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How The Elements Affect Our Streets: Sink Holes Explained

 August 27, 2014  /  Comments Off on How The Elements Affect Our Streets: Sink Holes Explained

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Sinkholes have become a more familiar sight in the UK, thanks in part to news reports. The general public, and homeowners in particular, have also been experiencing these events for themselves, as large holes appear in residential areas, parks and in roads.

While potholes, the traditional holes which form in roads after heavy rain, have long been a familiar sight, the significantly larger sinkhole phenomena is much less well known, and so the public have experienced a great deal of fear and anxiety over this phenomena. However, despite their relative newness among the general public, the scientific community have long understood sinkholes, what causes them, and how they could be predicted.

How The Elements Affect Our Streets Sink Holes Explained

Where sinkholes come from

The typical sinkhole is a depression or gap in the ground where there is no drainage. The sinkhole is formed when rain saturates the area of the sinkhole, and stays inside the area with no drainage. They most typically occur in areas where the ground is easily dissolved by water, including gypsum, limestone, dry salt beds, and other forms of rock. Limestone in particular may be most vulnerable to the problems caused by inadequate draining.

On a regular basis, the rock is carried away by ground water, and so beneath the surface layer holes and spaces may appear.

What happens to these water-damaged stones when there is a heavy rainfall is that the rock is partially dissolved, and partially washed away by the power of the water, and the holes and spaces caused by earlier erosion cannot support the uppermost layer of water. The ground then sinks into the hole, creating a large depression.

Sinkholes are so impressive because water has the opportunity to wear away large areas of subsoil while leaving the topmost layer looking pristine, which then means that when a heavy downpour causes the sinkhole to open, it looks incredibly dramatic.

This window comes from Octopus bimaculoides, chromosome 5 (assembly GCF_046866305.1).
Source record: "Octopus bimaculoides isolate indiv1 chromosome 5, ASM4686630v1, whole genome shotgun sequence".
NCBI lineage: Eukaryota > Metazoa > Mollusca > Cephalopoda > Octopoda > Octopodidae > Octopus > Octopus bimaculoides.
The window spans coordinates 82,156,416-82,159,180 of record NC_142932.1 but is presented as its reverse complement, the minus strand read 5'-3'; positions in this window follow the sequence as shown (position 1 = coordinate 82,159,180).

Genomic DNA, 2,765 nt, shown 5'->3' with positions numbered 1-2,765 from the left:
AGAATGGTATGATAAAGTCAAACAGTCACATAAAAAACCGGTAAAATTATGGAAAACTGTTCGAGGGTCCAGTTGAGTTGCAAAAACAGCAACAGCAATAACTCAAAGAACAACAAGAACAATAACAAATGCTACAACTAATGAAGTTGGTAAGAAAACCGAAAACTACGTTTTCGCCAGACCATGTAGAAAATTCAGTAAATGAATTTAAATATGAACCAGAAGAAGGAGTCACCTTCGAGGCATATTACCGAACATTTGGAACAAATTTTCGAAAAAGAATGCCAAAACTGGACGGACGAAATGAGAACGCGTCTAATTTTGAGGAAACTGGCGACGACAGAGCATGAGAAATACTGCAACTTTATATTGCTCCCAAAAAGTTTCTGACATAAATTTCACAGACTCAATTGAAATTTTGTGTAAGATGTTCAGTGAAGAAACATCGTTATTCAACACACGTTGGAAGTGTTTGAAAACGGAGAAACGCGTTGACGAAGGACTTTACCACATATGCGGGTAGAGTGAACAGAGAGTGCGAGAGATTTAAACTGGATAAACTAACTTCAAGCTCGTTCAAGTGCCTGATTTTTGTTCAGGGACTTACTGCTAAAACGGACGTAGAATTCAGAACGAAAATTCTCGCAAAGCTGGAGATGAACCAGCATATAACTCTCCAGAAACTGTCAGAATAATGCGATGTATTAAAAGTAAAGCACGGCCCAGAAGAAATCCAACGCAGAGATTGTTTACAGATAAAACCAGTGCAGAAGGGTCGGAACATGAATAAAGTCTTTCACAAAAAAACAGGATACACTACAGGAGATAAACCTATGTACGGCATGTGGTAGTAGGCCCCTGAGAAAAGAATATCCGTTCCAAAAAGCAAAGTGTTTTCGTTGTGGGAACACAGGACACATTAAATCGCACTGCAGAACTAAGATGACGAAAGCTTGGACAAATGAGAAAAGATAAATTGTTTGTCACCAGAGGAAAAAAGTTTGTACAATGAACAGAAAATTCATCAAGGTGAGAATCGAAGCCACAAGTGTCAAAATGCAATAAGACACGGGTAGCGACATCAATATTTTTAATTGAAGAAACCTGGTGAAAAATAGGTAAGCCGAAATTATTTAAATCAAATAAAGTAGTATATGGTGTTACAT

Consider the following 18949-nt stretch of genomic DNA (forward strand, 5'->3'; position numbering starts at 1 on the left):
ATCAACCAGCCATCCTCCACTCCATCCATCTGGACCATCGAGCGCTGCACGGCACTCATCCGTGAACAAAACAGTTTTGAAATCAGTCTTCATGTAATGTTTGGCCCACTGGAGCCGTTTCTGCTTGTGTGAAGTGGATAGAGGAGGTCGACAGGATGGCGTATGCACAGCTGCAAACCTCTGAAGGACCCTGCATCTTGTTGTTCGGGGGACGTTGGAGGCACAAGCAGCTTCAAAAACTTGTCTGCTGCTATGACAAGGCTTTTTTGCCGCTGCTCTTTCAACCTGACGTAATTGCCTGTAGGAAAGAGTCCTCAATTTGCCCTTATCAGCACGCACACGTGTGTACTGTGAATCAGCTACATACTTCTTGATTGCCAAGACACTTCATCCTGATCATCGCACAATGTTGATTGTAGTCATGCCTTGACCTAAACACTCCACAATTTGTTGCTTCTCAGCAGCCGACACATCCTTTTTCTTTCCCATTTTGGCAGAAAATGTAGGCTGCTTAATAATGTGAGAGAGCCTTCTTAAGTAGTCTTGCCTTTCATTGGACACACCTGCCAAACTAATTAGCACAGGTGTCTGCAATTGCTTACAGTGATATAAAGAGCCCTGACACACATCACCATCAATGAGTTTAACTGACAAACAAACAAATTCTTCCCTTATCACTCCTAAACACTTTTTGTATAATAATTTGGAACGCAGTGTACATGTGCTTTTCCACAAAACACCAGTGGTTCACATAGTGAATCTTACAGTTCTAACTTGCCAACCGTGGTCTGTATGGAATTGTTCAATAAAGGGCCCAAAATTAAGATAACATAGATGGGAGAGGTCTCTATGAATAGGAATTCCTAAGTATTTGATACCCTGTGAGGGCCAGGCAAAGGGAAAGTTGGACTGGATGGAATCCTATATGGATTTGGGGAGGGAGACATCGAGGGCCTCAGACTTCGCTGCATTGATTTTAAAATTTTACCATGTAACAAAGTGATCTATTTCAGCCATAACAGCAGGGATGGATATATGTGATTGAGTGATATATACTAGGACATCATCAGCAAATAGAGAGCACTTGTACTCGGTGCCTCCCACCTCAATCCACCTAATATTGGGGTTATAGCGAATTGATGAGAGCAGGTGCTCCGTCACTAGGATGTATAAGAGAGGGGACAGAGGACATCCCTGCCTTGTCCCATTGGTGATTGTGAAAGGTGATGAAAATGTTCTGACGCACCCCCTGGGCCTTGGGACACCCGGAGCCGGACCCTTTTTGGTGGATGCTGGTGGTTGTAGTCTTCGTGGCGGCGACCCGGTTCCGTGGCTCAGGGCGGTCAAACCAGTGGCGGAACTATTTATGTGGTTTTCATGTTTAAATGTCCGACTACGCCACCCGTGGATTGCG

Another problem, common in parts of the UK that experienced floods in the past few years, is abandoned mineshafts. These mines are often extremely old, in poor repair, and all but forgotten. This means that when the mine does collapse, people are taken by surprise. In the case of old mines, water rushing through the shafts wears away support pillars until the roof collapses, causing a sudden hole to open up in the ground above.

Can sinkholes be predicted?

Although sinkholes can seem unexpected, they should in fact be relatively easy to predict. The most important factor is the rock layer, as rock that is not washed away by water will not cause sinkholes. However, another important factor is the question of whether human activity has something to do with these accidents. Leaking pipes, removal of plants and industrial farming can all contribute to the damage to water-permeable rocks.

Other activities, including building on flood plains, lack of waterway maintenance and quarrying can also be linked to the rise in sinkholes. This means that scientists can use all of these factors: natural risk, human environmental damage and poor water management, to predict where sinkholes may occur in the future.

Fraser Ruthven is the Marketing Associate for the well-established London Drainage Facilities. Fraser has a wealth of knowledge in the drainage industry and is still shocked by the sheer power that Mother Nature has on our streets.

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  • Published: 3 years ago on August 27, 2014
  • Last Modified: August 27, 2014 @ 4:28 am
  • Filed Under: Other

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